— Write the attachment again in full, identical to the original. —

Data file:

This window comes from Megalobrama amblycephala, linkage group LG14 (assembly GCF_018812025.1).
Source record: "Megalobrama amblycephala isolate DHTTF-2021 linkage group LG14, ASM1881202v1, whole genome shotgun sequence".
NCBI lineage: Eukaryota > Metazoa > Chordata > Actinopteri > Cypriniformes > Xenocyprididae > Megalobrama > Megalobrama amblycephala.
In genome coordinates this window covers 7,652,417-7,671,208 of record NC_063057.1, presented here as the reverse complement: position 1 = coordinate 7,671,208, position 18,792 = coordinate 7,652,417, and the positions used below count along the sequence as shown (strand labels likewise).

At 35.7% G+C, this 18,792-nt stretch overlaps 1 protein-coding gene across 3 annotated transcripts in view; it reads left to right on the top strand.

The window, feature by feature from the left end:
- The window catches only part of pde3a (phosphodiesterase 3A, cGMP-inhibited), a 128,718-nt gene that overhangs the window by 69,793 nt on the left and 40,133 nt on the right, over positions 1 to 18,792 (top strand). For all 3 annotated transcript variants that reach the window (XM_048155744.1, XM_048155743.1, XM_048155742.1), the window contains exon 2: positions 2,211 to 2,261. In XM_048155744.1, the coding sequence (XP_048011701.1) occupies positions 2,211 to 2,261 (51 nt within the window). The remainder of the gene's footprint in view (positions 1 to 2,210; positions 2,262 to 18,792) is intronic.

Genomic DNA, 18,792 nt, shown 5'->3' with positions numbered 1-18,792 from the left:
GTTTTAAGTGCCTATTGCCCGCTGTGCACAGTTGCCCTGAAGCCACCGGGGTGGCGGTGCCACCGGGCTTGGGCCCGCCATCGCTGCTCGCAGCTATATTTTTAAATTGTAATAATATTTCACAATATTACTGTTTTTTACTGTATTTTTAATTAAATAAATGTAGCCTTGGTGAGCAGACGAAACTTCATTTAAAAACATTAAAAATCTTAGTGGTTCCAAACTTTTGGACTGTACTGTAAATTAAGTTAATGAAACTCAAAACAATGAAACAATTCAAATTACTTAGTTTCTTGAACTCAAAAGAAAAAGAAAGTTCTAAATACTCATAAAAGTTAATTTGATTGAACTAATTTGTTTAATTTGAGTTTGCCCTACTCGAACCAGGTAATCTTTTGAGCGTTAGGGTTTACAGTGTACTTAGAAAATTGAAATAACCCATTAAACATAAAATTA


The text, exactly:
This window comes from Megalobrama amblycephala, linkage group LG14 (assembly GCF_018812025.1).
Source record: "Megalobrama amblycephala isolate DHTTF-2021 linkage group LG14, ASM1881202v1, whole genome shotgun sequence".
NCBI lineage: Eukaryota > Metazoa > Chordata > Actinopteri > Cypriniformes > Xenocyprididae > Megalobrama > Megalobrama amblycephala.
In genome coordinates this window covers 7,652,417-7,671,208 of record NC_063057.1, presented here as the reverse complement: position 1 = coordinate 7,671,208, position 18,792 = coordinate 7,652,417, and the positions used below count along the sequence as shown (strand labels likewise).

At 35.7% G+C, this 18,792-nt stretch overlaps 1 protein-coding gene across 3 annotated transcripts in view; it reads left to right on the top strand.

The window, feature by feature from the left end:
- The window catches only part of pde3a (phosphodiesterase 3A, cGMP-inhibited), a 128,718-nt gene that overhangs the window by 69,793 nt on the left and 40,133 nt on the right, over positions 1 to 18,792 (top strand). For all 3 annotated transcript variants that reach the window (XM_048155744.1, XM_048155743.1, XM_048155742.1), the window contains exon 2: positions 2,211 to 2,261. In XM_048155744.1, the coding sequence (XP_048011701.1) occupies positions 2,211 to 2,261 (51 nt within the window). The remainder of the gene's footprint in view (positions 1 to 2,210; positions 2,262 to 18,792) is intronic.

Genomic DNA, 18,792 nt, shown 5'->3' with positions numbered 1-18,792 from the left:
GTTTTAAGTGCCTATTGCCCGCTGTGCACAGTTGCCCTGAAGCCACCGGGGTGGCGGTGCCACCGGGCTTGGGCCCGCCATCGCTGCTCGCAGCTATATTTTTAAATTGTAATAATATTTCACAATATTACTGTTTTTTACTGTATTTTTAATTAAATAAATGTAGCCTTGGTGAGCAGACGAAACTTCATTTAAAAACATTAAAAATCTTAGTGGTTCCAAACTTTTGGACTGTACTGTAAATTAAGTTAATGAAACTCAAAACAATGAAACAATTCAAATTACTTAGTTTCTTGAACTCAAAAGAAAAAGAAAGTTCTAAATACTCATAAAAGTTAATTTGATTGAACTAATTTGTTTAATTTGAGTTTGCCCTACTCGAACCAGGTAATCTTTTGAGCGTTAGGGTTTACAGTGTACTTAGAAAATTGAAATAACCCATTAAACATAAAATTA